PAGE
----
You’ve probably heard that one way to get better as a golfer is to play with skilled players. This bit of advice, although common, is often underestimated. If you’re committed to taking your game to the next level, I believe it’s critical to get out on the course with players who are better than you.
When I speak of better players, I’m not talking about the guy who beats you by two strokes in your foursome. I’m talking about players who truly understand all aspects of the game – mental, spiritual, physical.
High-handicappers often are reluctant to play with skilled players because they’re intimidated or afraid they’ll embarrass themselves on the course. As a skilled player myself, I know there’s nothing worse than a less-experienced player constantly apologizing for playing badly.
Here are a few bits of advice I’ve given to high-handicappers who want to progress by playing with skilled golfers:
bullet When playing with someone you know you can’t beat, set yourself up to make a few good shots. Make that player turn around and notice you. Regardless of your score, a good player always appreciates a good shot.
bullet Let your competitor know that you respect his game by paying attention and focusing on your game … as well as his. Learn by watching how your competitor approaches his shots, calculates yardage, swings his clubs in certain situations, handles himself after a bad hole and how he conducts himself between golf shots.
bullet Don’t be afraid to give him a bet. You don’t have to gamble away your child’s college tuition, but bet him a couple of bucks for his time and to let him know you want to see his best game. After all, you’re not going to learn from a competitor who’s not playing at his highest level.
And if you haven’t run into a skilled player who wants to give you a game, then learn to move your game. Sometimes it’s good to simply show up to a tee and ask to join along. I’ve done this plenty of times, and it’s taught me to be prepared, because you never know who’s going to give you a tough game.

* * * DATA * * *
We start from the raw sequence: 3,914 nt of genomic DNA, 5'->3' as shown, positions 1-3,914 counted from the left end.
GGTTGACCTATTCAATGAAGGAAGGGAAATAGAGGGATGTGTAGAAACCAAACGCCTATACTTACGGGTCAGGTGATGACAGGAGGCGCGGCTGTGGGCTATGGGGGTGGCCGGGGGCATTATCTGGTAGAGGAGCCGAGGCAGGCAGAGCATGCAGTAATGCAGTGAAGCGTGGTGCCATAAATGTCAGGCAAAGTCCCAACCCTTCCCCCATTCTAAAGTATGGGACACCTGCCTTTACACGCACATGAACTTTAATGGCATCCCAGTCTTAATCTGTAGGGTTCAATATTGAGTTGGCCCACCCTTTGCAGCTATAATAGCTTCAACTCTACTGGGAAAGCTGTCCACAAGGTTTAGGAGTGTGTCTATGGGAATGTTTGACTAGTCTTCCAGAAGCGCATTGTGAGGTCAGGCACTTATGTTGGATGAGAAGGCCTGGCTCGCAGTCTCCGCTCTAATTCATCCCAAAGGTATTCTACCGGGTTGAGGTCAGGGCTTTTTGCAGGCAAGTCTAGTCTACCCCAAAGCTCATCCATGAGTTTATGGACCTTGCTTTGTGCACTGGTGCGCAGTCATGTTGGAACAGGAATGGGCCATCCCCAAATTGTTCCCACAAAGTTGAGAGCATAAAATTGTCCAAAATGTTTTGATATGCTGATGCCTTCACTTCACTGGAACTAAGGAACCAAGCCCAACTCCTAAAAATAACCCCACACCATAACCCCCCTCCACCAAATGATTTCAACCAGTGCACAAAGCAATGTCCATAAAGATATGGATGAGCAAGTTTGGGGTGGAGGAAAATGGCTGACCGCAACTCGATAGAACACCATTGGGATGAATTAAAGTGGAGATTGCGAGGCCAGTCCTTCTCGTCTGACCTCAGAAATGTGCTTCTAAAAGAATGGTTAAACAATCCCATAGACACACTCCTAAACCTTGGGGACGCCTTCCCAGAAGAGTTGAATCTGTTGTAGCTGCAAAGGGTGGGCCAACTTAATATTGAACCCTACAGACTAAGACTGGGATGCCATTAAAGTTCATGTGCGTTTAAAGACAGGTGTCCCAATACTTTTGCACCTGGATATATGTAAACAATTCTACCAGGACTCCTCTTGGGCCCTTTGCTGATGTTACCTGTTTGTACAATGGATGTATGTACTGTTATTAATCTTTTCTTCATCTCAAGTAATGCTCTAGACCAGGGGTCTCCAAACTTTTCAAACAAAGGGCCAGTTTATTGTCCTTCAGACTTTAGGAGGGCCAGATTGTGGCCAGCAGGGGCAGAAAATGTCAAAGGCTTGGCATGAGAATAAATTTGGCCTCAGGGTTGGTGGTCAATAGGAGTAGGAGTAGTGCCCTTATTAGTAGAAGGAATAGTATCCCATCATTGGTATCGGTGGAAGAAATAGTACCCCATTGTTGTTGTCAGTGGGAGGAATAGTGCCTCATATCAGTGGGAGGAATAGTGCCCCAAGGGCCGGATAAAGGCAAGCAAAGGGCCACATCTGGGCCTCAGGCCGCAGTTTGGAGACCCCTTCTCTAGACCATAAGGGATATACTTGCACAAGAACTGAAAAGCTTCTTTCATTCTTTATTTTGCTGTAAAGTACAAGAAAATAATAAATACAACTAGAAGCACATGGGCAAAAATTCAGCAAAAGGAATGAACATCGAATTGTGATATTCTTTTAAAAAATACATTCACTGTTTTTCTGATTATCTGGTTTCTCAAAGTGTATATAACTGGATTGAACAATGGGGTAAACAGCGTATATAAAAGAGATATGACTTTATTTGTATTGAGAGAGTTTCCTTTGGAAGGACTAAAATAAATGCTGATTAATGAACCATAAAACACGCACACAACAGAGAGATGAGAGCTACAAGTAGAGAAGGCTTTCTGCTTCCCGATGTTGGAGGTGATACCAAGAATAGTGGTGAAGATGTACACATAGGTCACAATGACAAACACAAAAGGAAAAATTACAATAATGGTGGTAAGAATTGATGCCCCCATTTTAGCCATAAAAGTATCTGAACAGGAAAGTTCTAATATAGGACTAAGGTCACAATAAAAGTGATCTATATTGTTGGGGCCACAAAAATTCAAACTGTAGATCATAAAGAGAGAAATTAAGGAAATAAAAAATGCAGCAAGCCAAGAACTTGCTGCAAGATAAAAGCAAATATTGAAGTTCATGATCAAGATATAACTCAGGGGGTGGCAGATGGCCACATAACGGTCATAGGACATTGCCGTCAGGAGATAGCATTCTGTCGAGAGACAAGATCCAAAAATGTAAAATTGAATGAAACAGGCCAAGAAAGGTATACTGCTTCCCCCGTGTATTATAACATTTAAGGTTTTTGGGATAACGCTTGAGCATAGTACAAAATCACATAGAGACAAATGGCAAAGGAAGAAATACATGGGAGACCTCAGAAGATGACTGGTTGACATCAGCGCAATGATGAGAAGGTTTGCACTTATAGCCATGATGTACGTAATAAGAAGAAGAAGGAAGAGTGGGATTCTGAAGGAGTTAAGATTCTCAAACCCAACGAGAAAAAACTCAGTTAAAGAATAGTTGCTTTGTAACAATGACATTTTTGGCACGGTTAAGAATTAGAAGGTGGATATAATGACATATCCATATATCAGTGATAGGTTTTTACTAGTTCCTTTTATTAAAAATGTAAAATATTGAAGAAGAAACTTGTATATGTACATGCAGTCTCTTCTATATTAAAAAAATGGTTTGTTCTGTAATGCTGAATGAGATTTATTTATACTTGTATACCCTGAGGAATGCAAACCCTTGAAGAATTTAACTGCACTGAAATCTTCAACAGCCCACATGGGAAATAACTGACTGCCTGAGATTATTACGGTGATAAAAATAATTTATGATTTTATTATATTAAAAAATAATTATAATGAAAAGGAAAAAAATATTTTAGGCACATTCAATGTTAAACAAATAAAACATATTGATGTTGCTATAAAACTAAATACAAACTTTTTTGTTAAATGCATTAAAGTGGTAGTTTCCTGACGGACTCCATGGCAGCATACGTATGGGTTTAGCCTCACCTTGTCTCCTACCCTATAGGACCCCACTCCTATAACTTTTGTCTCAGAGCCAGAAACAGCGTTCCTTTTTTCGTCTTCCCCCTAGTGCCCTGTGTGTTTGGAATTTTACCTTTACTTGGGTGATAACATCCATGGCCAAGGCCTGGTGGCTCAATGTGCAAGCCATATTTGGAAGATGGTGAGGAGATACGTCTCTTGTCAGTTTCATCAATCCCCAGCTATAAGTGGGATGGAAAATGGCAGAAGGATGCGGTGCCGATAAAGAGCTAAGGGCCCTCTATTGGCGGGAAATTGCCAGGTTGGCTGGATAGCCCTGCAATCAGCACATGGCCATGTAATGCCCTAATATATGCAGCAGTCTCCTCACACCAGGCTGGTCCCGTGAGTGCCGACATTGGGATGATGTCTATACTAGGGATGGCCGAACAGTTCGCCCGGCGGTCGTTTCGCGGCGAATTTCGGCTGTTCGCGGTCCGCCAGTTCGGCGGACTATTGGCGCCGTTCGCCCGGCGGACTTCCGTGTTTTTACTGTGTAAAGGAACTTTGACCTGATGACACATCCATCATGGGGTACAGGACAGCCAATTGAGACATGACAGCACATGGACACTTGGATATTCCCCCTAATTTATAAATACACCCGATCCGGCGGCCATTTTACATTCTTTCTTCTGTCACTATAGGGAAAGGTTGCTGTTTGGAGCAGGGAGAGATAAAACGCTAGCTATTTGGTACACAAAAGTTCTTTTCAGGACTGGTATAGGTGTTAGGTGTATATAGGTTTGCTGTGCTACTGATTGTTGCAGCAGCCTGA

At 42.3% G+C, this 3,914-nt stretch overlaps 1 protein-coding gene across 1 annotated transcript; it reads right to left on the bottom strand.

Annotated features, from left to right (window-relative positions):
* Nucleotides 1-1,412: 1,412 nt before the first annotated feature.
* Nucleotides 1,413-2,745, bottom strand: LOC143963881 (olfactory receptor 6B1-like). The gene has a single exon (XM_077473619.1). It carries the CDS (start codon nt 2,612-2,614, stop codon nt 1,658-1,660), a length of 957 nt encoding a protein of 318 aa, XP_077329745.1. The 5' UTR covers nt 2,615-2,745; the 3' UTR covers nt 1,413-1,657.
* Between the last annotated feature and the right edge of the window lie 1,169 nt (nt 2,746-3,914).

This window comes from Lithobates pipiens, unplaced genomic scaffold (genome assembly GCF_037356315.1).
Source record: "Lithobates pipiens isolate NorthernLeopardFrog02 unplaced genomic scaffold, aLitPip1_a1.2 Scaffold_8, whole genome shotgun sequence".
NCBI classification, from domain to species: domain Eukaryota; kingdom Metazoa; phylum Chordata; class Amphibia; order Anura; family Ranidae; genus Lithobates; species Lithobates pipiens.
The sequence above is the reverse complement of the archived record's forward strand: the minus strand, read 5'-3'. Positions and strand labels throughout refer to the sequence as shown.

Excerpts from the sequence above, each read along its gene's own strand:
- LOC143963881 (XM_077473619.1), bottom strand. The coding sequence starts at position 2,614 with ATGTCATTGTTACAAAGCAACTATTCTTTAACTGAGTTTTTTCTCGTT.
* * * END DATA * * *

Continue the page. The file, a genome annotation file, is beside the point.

I’ve often said that a round with a really good player can match even the best golf lesson. I know this personally. Here’s my story about learning the value of playing with a skilled golfer.
The first time I played Pat Carter, the top amateur in West Virginia, I wasn’t a good player; I just had talent. I’d met Pat through an acquaintance, and he invited me to play in a foursome at Esquire Country Club in Huntington, W.Va.
We soon played again at Riviera Country Club for $5 a hole. Regardless of our disparate playing levels, I wasn’t intimidated. Pat never offered me strokes, and I didn’t ask. He beat me out of $45. I didn’t care about losing because I was thrilled finally to see how golf is supposed to be played. He hit fairways, and he hit greens, and he did it over and over.
One striking thing I remember about our match, though, is he asked me “What club did you hit?” after a couple of pretty good shots. So I did catch his attention. After the round, Pat told me he’d beat me the same way every time we played at Riviera, his home course. But the thing was, I also played the course a lot. So I told him, “If I lose, I’ll pay you. If you lose, you pay me.” Game on.
A few days later, Pat invited me back for a game. At that point in my golfing life, I’d never shot below 70. But by the end of the round, I was facing a putt to shoot 68 and beat Pat by a shot. I lipped the putt out, however, and we tied at 69. I destroyed his friend Derek, who was on Pat’s high school golf team. I think Pat brought him along because Pat, not knowing me well, thought I was easy money.
I refused to be beaten. If you have the right mindset and the desire, that’s what playing with a good player can do for you. It’s OK to lose the battle, but never lose the war.